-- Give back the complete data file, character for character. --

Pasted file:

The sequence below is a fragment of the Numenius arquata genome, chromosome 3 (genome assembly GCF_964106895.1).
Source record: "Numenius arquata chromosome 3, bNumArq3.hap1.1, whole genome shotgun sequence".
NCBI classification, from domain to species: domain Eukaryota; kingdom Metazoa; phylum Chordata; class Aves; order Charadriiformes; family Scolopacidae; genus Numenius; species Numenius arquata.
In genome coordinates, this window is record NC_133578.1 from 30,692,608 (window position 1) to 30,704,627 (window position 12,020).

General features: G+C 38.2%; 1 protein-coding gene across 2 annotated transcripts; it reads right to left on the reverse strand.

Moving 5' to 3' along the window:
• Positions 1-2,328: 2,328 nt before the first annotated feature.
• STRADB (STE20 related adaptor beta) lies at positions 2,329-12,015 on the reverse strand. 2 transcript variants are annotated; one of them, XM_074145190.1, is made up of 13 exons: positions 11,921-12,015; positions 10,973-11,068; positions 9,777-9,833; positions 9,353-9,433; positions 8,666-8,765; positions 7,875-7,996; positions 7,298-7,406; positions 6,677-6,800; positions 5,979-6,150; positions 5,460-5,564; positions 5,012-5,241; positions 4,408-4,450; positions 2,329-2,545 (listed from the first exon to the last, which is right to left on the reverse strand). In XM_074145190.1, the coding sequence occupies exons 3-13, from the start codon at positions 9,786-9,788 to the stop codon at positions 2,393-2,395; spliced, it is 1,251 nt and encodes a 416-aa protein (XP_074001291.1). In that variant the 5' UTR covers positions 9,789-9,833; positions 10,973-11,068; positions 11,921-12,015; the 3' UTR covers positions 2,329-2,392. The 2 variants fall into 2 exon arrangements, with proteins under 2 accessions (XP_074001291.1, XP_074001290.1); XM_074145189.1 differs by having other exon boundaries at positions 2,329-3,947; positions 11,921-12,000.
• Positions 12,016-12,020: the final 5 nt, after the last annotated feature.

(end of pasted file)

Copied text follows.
The sequence below is a fragment of the Numenius arquata genome, chromosome 3 (genome assembly GCF_964106895.1).
Source record: "Numenius arquata chromosome 3, bNumArq3.hap1.1, whole genome shotgun sequence".
NCBI classification, from domain to species: domain Eukaryota; kingdom Metazoa; phylum Chordata; class Aves; order Charadriiformes; family Scolopacidae; genus Numenius; species Numenius arquata.
In genome coordinates, this window is record NC_133578.1 from 30,692,608 (window position 1) to 30,704,627 (window position 12,020).

General features: G+C 38.2%; 1 protein-coding gene across 2 annotated transcripts; it reads right to left on the reverse strand.

Moving 5' to 3' along the window:
• Positions 1-2,328: 2,328 nt before the first annotated feature.
• STRADB (STE20 related adaptor beta) lies at positions 2,329-12,015 on the reverse strand. 2 transcript variants are annotated; one of them, XM_074145190.1, is made up of 13 exons: positions 11,921-12,015; positions 10,973-11,068; positions 9,777-9,833; positions 9,353-9,433; positions 8,666-8,765; positions 7,875-7,996; positions 7,298-7,406; positions 6,677-6,800; positions 5,979-6,150; positions 5,460-5,564; positions 5,012-5,241; positions 4,408-4,450; positions 2,329-2,545 (listed from the first exon to the last, which is right to left on the reverse strand). In XM_074145190.1, the coding sequence occupies exons 3-13, from the start codon at positions 9,786-9,788 to the stop codon at positions 2,393-2,395; spliced, it is 1,251 nt and encodes a 416-aa protein (XP_074001291.1). In that variant the 5' UTR covers positions 9,789-9,833; positions 10,973-11,068; positions 11,921-12,015; the 3' UTR covers positions 2,329-2,392. The 2 variants fall into 2 exon arrangements, with proteins under 2 accessions (XP_074001291.1, XP_074001290.1); XM_074145189.1 differs by having other exon boundaries at positions 2,329-3,947; positions 11,921-12,000.
• Positions 12,016-12,020: the final 5 nt, after the last annotated feature.